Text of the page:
Muse and musings

Nature remains a popular source of inspiration for poets. It's not limited to it though...
Last Updated 27 December 2019, 19:30 IST
Sadhanakeri Lake, Dharawad. Courtesy:Nature Dharwad@blogpost
Sadhanakeri Lake, Dharawad. Courtesy:Nature Dharwad@blogpost
Mumbai Local train 
Mumbai Local train 

Probably the most popular locale that served as a muse is the UK’s Lake District. The various water bodies that dot its landscape inspired not only the Lake poets (William Wordsworth, Samuel Coleridge, Dorothy Wordsworth, Charles and Mary Lamb and others) but other creative geniuses (like Beatrix Potter and John Ruskin) as well.

"But the idea of a creative genius being inspired by a place is neither new nor restricted to the Western world," says Pushpa Poonacha, a Kannada and Kodava poet. Around a thousand years ago, in South India lived three literary giants, Pampa, Ponna and Ranna, who earned the epithet the ‘three gems’ of the Kannada world. One of them was so taken up by the beauty of a town Banavasi on the banks of River Varada that he became synonymous with the place.

Dharwad's Sadhankeri

Centuries later, Jnanapitha awardee Dattatreya Ramachandra (Da Ra) Bendre formed the Geleyara Gumpu (Group of friends), a literary and cultural circle of peers, in Dharwad.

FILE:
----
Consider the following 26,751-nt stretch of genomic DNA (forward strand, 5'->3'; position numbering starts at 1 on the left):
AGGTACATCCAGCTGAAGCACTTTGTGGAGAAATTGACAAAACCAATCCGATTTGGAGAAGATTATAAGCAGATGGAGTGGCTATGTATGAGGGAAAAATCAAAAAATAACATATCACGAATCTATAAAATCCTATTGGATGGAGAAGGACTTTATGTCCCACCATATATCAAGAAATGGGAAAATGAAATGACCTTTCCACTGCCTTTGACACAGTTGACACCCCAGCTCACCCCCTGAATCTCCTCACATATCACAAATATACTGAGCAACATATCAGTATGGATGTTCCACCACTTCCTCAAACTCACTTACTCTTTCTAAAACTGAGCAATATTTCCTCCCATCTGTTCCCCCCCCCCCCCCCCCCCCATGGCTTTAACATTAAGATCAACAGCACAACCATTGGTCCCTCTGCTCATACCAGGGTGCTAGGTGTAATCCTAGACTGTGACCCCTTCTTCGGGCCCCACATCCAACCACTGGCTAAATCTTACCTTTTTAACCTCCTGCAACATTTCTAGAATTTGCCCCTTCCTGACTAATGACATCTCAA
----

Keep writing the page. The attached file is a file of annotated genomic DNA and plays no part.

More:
A teacher by profession, Bendre Mastra would write under the name Ambikatanayadatta, 'Datta, son of Ambika'.

In 1924, his mother Ambika passed away. In the years that followed, he would lose six of his nine children. In this tragic times, his uncle gifted him a house in Sadhanakeri, Dharwad.

The place was set in nature. People who know about the inspiration he drew from the lake located right in front of his house.

It was here that he wrote some of his most celebrated poems including Baro Sadhanakerige (Come back to Sadhanakeri). He would claim that a piece of paradise had descended upon this house. Bendre had an inseparable bond with the nearby lake of the same place name and which inspired him to write.

Jayalakshmi Patil, a drama artiste and Kannada writer, says, "Bendre was a magician of words; only he could make his words both simple and difficult at the same time. When you hear them, they sound very easy. But when you sit and think about them, you will realise around ten different perceptions."

Mysore's Kukkarahalli

In the middle of this lake is a green island with many white birds perched on its trees. The Chamundi hill was visible across the kere.

The sunset over this lake inspired Jnanapitha awardee K V Puttappa (Kuvempu) to write the celebrated poem Kukkarahalli Kereya Mele.

Having studied and worked in Mysuru, Kuvempu would frequent this lake and even label it the swarna sarovara, the golden lake.

We imagined the route he would have walked and the bench he would have sat on many decades ago. Kukkarahalli kere finds mention in R K Narayan’s My Days, S L Bhyrappa’s Vamshavriksha and G S Shivarudrappa’s works as well.

Jayant Kaikini, one of the foremost Kannada writers today, says, "The reader imagines that the poet sits in the park and watches the sunset. But this doesn’t mean that the poet writes their work right there itself."

"Kuvempu would go on daily walks around the kere. He might also visit the Chamundi temple, go to his son Tejaswi’s place in Chikmagalur and his native place Shivamogga. However, finally, it must have been at his desk that he would write what he is able to create from these many sources of inspiration."